This article is interesting for two main reasons, because it demonstrates with facts and figures: i) how a majority of cotton farmers have been unable to have a profitable business in the last decade in Tajikistan; ii) how some key politicians/businesses have been able to draw profits from financing cotton planting. The article focus is on explaining that the Tajik government “intentionally misled international financial institutions about the supposed privatisation of its cotton industry” for the past decade. It presents the fact that Hasan Sa‘dulloev, President Rahmon’s brother in law, through Orionbank, has controlled cotton trading from Tajikistan by pre-financing cotton planting and makes then cotton farmers dependent on (limited) incomes from cotton. It also gives figures on the rising debt of most cotton farms in Tajikistan. The author then concludes that since the cotton sector is less and less profitable (due to low yields), the government may be ready to back a real privatisation of this sector, assuming that it would solve most issues that this sector has struggled with during the past decades. Indeed, privatisation could help in tackling governance problems (even though it depends on how transparent is the process ― and why would it be transparent in the current context the author describes?). Even more importantly, privatisation of cotton integrated companies in Sub-Saharan Africa has showed mixed results: In an uncertain environment, cotton companies need to pre-finance campaigns otherwise farmers do not plant cotton. Moreover, competition between ginners sometimes create hold-up: One ginner can propose a higher selling price to farmers, sell the crop, make a large profit and disappear (that is what happened to some extent with Kyrgyz ginners attracting Uzbekistan cotton). In this case, it creates uncertainty in an uncertain environment for farmers and creates unstable incomes for farmers. Cotton specificity relies on the fact that only cotton fibre has a commercial value and therefore the ginner makes the largest profit (without a large investment) and if not integrated (forcing the ginner to redistribute part of profit to pre-financing cotton planting), a cotton company (a ginning company) is likely to be profitable without investing in production, which would induce high yields. There is usually no mention on the fact that the highest production/highest yields were achieved in a period ― the Soviet one ― when private production did not exist. It can be easily explained that, for political reasons, cotton production was heavily subsidised in Tajikistan. It is now high time to assess how viable is cotton production for farmers/companies in the country without subsidies.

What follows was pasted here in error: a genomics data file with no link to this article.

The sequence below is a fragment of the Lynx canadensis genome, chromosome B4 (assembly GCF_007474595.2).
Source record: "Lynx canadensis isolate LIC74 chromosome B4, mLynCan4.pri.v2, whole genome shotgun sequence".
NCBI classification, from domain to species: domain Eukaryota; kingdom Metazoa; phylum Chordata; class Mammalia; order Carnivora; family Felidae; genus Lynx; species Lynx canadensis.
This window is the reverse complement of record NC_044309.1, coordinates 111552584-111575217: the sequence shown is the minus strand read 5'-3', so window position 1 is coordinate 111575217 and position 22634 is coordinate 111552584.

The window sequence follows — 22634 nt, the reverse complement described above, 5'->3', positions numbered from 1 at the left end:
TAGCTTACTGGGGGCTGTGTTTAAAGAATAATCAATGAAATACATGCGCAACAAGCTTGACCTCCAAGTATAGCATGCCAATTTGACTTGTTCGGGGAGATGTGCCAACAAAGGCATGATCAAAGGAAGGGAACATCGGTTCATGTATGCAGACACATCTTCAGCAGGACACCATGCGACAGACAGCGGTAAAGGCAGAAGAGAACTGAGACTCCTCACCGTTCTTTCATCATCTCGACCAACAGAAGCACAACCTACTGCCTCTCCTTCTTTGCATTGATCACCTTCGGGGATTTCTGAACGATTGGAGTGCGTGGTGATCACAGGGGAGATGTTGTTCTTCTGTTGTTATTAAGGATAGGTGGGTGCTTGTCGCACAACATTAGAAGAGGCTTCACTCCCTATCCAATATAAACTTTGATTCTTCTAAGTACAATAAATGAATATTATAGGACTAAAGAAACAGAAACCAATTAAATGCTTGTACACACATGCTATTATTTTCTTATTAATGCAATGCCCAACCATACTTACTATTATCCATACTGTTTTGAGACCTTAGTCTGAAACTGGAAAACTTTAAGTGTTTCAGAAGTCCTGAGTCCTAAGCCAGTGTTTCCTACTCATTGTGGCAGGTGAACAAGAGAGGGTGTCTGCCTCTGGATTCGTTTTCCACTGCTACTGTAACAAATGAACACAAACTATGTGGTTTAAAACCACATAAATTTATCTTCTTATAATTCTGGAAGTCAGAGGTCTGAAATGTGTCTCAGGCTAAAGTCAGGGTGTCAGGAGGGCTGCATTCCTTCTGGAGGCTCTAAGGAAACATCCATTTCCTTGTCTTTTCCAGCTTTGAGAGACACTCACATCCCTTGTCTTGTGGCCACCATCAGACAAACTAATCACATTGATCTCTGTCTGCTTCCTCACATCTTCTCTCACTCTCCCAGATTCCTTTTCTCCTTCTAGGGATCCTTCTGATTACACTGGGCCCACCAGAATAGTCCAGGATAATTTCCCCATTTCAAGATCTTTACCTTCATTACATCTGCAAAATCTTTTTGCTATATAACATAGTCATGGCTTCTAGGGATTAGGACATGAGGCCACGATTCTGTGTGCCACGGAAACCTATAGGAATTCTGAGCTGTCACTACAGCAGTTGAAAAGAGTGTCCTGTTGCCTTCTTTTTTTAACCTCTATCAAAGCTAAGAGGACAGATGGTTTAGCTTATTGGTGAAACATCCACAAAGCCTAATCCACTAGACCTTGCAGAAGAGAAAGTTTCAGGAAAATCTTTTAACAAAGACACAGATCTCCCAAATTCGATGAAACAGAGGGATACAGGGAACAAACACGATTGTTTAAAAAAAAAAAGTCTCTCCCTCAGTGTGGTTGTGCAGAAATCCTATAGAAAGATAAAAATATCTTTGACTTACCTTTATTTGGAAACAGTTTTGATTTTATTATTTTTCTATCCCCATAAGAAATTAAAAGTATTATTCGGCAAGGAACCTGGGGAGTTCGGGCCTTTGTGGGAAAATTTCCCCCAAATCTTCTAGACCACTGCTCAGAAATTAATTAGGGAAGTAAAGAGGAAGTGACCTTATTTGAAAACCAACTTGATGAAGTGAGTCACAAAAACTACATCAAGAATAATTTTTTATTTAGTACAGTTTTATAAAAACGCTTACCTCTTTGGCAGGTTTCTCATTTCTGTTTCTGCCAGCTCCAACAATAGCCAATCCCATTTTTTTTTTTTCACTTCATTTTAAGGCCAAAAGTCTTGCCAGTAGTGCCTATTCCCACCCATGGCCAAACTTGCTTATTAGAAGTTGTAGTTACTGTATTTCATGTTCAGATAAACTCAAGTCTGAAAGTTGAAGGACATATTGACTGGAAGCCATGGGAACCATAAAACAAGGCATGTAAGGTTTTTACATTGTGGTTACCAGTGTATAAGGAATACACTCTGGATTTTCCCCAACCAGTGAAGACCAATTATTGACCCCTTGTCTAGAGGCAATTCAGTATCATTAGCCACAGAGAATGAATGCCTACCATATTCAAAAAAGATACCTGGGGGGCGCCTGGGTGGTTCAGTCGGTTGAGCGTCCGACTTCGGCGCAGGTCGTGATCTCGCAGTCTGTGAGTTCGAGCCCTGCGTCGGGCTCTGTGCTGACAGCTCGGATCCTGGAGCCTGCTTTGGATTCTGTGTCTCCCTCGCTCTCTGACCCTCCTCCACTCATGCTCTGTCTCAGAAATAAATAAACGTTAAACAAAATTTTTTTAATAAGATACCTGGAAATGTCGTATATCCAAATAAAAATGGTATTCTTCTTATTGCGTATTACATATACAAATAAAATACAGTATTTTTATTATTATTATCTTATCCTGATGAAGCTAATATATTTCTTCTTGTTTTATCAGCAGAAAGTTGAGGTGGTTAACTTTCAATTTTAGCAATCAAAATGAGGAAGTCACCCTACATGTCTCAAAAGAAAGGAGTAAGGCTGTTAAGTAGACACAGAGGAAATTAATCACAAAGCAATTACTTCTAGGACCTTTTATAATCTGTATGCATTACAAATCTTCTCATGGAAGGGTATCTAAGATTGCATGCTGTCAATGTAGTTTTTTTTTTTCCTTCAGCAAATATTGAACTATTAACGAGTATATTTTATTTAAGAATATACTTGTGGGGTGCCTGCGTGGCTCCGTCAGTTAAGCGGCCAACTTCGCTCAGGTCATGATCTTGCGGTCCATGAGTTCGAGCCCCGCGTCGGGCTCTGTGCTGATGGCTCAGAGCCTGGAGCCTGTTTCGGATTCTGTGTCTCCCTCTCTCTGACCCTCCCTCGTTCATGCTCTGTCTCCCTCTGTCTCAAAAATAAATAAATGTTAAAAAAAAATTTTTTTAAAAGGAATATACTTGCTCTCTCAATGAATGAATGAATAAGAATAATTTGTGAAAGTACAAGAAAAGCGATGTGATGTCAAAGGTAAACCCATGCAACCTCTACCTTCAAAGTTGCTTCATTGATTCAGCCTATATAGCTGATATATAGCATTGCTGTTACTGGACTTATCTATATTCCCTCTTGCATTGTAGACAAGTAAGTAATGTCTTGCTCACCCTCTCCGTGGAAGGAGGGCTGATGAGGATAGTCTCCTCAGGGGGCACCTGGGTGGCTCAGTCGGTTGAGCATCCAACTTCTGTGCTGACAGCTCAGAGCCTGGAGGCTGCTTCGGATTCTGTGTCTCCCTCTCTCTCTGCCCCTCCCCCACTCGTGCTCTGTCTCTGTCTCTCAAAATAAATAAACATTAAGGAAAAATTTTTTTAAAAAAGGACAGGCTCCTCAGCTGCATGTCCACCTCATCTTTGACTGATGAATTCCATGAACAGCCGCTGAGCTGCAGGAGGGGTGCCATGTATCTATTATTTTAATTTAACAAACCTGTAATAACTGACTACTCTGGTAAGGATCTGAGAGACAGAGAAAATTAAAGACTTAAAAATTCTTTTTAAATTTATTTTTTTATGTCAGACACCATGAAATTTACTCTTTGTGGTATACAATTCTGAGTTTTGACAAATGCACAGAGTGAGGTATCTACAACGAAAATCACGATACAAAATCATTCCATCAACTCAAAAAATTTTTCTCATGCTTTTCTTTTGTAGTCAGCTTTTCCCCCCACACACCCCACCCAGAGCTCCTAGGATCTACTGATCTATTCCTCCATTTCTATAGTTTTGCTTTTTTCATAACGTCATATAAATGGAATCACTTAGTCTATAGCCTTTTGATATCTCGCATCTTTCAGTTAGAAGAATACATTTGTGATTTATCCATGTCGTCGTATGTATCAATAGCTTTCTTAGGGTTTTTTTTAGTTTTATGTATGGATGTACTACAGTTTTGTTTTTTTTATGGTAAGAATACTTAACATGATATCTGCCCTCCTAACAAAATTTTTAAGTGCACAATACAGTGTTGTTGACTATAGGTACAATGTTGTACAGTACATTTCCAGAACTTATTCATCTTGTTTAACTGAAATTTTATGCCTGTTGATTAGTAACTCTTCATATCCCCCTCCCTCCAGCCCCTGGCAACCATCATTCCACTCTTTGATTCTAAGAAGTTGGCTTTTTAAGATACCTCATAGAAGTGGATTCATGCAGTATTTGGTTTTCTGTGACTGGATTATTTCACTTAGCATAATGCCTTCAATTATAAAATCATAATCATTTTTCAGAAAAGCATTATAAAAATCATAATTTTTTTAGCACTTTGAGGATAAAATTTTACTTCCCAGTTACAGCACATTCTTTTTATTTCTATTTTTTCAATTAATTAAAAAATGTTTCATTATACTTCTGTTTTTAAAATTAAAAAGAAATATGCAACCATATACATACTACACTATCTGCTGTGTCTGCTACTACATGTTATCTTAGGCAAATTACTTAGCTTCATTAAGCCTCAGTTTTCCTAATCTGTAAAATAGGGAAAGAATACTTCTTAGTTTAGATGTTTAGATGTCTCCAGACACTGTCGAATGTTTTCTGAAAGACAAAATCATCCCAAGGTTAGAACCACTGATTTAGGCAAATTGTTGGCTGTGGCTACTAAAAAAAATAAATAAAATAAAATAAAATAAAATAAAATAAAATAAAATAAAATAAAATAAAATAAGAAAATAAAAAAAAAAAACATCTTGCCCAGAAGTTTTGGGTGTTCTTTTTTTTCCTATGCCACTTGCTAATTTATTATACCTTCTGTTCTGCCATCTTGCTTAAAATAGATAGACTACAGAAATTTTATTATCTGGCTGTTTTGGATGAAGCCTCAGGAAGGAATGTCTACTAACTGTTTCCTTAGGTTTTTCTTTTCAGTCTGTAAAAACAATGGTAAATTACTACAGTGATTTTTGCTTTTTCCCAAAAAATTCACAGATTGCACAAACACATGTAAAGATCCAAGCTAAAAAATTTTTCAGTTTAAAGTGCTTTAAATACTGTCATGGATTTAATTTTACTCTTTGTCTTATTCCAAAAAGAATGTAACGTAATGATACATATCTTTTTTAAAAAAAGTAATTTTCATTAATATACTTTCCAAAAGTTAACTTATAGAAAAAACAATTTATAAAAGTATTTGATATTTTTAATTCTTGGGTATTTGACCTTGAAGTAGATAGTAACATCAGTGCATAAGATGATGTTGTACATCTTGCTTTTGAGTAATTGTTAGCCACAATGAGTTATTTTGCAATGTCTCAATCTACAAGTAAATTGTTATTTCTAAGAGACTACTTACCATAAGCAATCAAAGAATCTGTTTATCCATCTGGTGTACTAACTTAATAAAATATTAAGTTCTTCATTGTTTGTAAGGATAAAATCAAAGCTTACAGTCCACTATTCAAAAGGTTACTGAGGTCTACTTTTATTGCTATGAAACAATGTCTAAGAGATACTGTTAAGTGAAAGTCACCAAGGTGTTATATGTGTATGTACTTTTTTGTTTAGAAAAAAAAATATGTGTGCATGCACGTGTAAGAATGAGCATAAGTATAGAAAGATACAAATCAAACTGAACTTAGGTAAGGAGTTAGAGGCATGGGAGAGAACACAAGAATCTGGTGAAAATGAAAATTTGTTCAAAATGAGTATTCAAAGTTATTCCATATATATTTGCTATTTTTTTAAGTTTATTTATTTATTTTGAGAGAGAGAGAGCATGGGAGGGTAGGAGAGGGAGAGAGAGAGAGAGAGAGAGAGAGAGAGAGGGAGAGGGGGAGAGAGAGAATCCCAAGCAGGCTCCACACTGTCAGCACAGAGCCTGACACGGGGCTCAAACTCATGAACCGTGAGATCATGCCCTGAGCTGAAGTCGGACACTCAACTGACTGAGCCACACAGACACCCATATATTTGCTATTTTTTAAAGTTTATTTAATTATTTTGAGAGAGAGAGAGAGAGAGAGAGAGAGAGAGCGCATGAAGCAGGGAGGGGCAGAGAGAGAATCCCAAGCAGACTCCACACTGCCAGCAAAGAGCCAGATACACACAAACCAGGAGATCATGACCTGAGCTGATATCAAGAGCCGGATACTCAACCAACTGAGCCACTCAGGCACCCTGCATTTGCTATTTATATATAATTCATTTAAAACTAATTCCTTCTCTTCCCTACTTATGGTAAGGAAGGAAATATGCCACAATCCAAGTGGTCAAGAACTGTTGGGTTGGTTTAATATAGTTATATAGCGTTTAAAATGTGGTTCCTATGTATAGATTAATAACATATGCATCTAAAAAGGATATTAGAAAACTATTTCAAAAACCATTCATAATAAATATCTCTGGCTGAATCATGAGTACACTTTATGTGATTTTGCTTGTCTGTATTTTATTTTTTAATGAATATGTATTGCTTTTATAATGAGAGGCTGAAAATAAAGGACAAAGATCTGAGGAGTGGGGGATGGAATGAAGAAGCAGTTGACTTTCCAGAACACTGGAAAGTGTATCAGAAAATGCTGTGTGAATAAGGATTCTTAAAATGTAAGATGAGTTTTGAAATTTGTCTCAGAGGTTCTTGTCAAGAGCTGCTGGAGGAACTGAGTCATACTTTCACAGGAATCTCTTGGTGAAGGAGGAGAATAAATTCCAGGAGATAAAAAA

Gaël Raballand, Observatory of Post-Soviet States, Paris
CER: II-7.4.E-671